A declaratory ruling (DR) issued by the FCC’s Wireless Telecommunications Bureau (WTB) states that retail, international roaming and resale rates can be considered as factors in assessing the “commercial reasonableness” of wireless data roaming rates pursuant to data roaming rules issued by the FCC in 2011.

The DR is the first of a pair of high-profile items handed down by the WTB last Thursday. (In the second item, the WTB issued the FCC’s seventeenth annual report on the state of the U.S. wireless market in which the agency—for the fourth consecutive year—declined to make a finding on the competitiveness of the U.S. wireless telecommunications sector “given the complexity of the various inter-related segments and services within the mobile wireless ecosystem.”) In issuing the DR, the WTB addressed a petition, filed earlier this year by T-Mobile USA, requesting the FCC’s guidance and enforcement criteria for determining whether the terms of any particular data roaming agreement meet the standard of commercial reasonableness outlined by the FCC in 2011. T-Mobile advised the FCC that its petition was spurred by AT&T’s “anticompetitive negotiation tactics” in securing data roaming terms. Verizon meanwhile joined AT&T in opposing the petition on grounds that data roaming rates are falling and that existing FCC mediation and complaint procedures are sufficient to resolve any disputes.

Granting T-Mobile’s request, the WTB concluded that “the data roaming rule was intended to permit consideration of the totality of the facts and therefore to permit a complaining party to adduce evidence . . . as to whether proffered roaming rates are substantially in excess of retail rates, international rates and MVNO resale rates, as well as a comparison of proffered roaming rates to domestic roaming rates as charged by other providers.” The WTB rejected Verizon’s and AT&T’s assertion “that it is not appropriate to base data roaming rates on retail, MVNO or international rates because these other rates are based on markedly different factors.” The WTB also stressed that its guidance provides “only . . . that substantial differences from these other rates are potentially relevant reference points in determining commercial reasonableness.” By the same token, the WTB affirmed that the FCC would also consider arguments as to why such other rates “would not be relevant, based on the facts and circumstances of a particular case.”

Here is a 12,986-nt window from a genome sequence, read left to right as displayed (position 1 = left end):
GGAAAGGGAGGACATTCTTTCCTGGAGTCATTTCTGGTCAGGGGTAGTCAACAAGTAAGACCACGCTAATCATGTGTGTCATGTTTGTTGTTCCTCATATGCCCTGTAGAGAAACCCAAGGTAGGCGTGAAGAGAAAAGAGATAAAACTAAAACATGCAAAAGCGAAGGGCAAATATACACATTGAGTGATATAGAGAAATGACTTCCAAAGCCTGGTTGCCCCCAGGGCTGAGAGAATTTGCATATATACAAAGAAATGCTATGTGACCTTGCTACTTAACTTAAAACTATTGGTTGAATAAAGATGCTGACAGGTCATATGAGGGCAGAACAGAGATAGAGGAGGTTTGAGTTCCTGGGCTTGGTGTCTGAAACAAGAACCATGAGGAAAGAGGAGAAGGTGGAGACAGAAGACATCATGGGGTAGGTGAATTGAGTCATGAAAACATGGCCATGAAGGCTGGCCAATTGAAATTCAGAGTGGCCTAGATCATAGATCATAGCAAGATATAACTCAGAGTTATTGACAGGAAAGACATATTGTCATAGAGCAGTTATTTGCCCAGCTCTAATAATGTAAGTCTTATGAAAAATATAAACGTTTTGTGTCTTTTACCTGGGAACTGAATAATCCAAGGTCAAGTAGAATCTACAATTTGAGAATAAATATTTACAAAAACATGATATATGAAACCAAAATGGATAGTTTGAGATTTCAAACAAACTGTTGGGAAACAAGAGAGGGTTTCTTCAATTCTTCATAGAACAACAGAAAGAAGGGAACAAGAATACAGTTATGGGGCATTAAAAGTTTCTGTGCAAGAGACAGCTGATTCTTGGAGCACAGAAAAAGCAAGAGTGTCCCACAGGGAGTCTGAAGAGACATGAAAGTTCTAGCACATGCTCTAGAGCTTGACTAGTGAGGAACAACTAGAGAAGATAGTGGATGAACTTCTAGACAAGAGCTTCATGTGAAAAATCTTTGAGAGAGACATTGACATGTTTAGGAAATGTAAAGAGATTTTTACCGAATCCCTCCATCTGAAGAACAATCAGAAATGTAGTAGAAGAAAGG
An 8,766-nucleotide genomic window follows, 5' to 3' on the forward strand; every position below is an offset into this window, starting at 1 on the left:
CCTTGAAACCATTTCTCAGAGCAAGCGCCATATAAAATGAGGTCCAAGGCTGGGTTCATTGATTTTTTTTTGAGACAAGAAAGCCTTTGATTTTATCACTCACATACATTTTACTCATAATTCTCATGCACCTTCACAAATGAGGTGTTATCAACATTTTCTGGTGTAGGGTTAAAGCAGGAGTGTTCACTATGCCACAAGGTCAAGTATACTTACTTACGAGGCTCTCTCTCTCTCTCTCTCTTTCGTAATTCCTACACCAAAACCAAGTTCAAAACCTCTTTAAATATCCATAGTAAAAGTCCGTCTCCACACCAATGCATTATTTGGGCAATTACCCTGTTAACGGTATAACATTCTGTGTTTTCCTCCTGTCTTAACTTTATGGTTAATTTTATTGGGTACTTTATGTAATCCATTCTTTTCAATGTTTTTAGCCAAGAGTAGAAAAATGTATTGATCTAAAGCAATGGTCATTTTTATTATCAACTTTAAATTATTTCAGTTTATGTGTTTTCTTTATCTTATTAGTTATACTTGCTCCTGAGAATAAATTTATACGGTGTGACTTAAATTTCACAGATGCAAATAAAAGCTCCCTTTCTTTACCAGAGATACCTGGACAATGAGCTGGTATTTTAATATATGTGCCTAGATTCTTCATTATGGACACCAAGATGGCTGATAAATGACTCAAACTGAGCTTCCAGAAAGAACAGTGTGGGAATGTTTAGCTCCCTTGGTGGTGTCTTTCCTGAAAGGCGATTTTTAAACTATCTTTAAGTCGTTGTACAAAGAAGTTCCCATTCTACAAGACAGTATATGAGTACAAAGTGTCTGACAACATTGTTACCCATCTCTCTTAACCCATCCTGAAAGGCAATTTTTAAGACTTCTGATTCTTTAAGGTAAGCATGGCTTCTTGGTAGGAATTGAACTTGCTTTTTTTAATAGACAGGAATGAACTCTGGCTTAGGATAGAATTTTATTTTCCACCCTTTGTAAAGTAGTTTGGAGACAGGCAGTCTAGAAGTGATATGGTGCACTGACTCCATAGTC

Protesting that the DR was issued at the bureau level and was not voted on by the FCC’s five commissioners, Verizon Senior Vice President Kathleen Grillo called it “deeply troubling that the [WTB] has changed a fundamental wireless rule in ways that discourage investment.” Along a similar vein, an AT&T official vowed to appeal the ruling “to the full Commission and further, if necessary.” T-Mobile praised the WTB’s action, a Sprint spokesman termed the DR as “an important step to help create a level playing field.”